Ah, there are so many reasons! Firstly, Veganism is still not seen as mainstream, and anything “new” and different is always seen as hard or unhealthy. Secondly, we have been brainwashed for decades by the meat, dairy and egg industries about how our only sources of healthy proteins, vitamins and minerals come from these animal products. Agribusiness is BIG business and they spend millions of dollars every year on campaigns and advertising to convince the public that eating meat, dairy and eggs is healthy and normal, when the real truth is that it’s causing life-threatening illnesses like cancer and heart disease, abusing and slaughtering billions of animals every year and bringing about climate change at a scary and rapid rate. But as people are opening their eyes to the cruelty and deception involved in animal agriculture, more and more people are choosing to eat vegan, open vegan-friendly businesses and provide the general public with healthy vegan products. As the movement escalates, I think we will find that going vegan will become easier and healthier for the public en masse.
9. What is the most common question you get asked about veganism and how do you answer it?
Oh there are so many! But “Do you crave meat/cheese/dairy” and “Where do you get your protein from?” are probably the most common. I always say that if you truly want to be vegan, you will do it for reasons other than getting skinny or being seen as a health nut. Once you have exposed yourself to the truth about agribusiness and the many harmful ways we use animals in our daily lives, you will not ever think of wanting to eat a steak or cheesy pizza again. You will very quickly discover all the amazing plant-based sources of protein out there and that, in fact, protein is in EVERYTHING, from broccoli and beans to oats and pumpkin seeds. My conviction to go vegan was so strong and my desire to not hurt an animal or the planet so real, that there was no way I could find an excuse to eat them ever again. I have read and researched every possible argument against veganism and in doing so, have become more and more convinced that it is the way I should be living my life.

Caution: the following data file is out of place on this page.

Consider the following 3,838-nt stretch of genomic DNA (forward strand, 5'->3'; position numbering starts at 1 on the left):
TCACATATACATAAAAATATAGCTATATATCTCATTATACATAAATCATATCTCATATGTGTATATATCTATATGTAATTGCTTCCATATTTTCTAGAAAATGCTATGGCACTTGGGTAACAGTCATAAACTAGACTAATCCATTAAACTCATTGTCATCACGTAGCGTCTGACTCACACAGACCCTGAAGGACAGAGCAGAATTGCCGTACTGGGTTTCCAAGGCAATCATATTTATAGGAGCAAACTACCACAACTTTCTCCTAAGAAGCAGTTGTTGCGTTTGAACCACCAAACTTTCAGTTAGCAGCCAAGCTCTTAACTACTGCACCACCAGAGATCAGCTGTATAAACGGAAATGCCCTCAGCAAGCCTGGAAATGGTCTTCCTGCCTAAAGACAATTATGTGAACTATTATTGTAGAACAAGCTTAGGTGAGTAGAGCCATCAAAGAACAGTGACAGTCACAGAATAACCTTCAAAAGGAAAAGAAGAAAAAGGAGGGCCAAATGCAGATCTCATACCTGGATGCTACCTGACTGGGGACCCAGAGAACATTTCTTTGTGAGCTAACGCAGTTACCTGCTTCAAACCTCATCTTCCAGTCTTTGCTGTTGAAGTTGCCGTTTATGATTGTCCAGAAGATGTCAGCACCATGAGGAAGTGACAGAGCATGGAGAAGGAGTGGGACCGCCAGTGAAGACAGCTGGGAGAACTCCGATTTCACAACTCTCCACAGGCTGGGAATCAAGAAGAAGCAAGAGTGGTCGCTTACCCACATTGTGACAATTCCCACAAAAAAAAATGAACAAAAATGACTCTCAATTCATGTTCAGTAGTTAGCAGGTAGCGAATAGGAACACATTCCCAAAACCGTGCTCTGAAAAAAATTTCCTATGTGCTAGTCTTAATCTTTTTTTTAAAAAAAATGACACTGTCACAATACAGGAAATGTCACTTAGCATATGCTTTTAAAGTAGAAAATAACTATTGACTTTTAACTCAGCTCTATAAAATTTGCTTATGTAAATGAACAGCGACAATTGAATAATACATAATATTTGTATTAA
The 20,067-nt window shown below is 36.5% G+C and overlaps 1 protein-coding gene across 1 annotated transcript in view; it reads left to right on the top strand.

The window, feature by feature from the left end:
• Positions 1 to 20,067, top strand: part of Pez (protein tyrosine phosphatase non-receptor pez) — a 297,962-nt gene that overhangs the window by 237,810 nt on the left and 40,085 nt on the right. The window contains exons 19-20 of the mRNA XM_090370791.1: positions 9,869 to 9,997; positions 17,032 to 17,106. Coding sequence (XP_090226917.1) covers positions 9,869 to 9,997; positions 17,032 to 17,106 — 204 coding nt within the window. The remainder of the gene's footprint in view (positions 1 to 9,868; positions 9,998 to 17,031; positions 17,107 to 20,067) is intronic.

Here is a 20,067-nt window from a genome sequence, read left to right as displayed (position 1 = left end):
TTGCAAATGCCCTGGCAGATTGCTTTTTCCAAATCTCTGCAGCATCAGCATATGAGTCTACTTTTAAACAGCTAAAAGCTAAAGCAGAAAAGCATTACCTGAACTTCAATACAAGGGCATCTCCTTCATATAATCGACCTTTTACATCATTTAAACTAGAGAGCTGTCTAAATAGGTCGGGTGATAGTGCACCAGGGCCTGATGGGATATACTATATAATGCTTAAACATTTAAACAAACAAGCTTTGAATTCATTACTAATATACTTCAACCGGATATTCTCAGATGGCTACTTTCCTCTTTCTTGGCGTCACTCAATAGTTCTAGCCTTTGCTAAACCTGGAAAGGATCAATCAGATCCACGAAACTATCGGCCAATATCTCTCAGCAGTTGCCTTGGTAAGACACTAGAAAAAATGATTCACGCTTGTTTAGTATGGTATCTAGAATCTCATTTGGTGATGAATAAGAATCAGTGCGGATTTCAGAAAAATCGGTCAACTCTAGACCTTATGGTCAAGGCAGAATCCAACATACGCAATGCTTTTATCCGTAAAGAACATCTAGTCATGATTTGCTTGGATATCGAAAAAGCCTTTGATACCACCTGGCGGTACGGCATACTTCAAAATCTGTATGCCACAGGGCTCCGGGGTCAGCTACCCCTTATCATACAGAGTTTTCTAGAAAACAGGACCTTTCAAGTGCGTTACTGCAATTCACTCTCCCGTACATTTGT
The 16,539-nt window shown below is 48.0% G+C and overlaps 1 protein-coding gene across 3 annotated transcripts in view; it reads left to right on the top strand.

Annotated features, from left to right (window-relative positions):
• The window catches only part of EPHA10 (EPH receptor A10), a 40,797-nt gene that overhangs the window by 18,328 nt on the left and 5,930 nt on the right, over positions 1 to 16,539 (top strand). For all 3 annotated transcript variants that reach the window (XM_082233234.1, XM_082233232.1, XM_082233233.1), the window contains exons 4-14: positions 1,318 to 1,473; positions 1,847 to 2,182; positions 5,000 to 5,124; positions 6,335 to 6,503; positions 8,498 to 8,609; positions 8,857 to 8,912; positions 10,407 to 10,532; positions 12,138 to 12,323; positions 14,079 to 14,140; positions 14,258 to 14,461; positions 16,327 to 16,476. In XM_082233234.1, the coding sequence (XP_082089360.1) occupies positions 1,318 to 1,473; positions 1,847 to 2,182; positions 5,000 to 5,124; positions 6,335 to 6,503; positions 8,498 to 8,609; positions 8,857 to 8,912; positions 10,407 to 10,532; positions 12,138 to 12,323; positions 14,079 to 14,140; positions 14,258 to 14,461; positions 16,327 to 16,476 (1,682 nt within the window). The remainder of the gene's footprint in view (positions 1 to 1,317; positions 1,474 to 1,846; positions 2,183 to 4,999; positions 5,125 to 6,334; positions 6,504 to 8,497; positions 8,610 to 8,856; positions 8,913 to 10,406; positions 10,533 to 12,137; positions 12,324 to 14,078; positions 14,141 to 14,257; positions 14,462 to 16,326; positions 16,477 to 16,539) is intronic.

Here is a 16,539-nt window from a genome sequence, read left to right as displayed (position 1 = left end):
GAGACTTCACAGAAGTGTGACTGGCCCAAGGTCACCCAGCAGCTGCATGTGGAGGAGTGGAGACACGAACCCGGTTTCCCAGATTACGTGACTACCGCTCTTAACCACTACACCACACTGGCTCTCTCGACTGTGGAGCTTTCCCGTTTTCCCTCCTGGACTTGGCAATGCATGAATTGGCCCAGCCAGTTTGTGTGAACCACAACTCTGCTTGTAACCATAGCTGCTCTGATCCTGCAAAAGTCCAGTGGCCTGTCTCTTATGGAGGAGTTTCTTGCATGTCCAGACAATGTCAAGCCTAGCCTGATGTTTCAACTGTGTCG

10. What books are you looking forward to reading in 2017?
I have Dr Greger’s How Not To Die on my bedside table and I also desperately need to get hold of The World Peace Diet by Dr Will Tuttle. Fiction wise, I’m busy devouring Swing Time by Zadie Smith and am finally getting down to reading A Little Life by Hanya Yanagihara.
Get the guide here!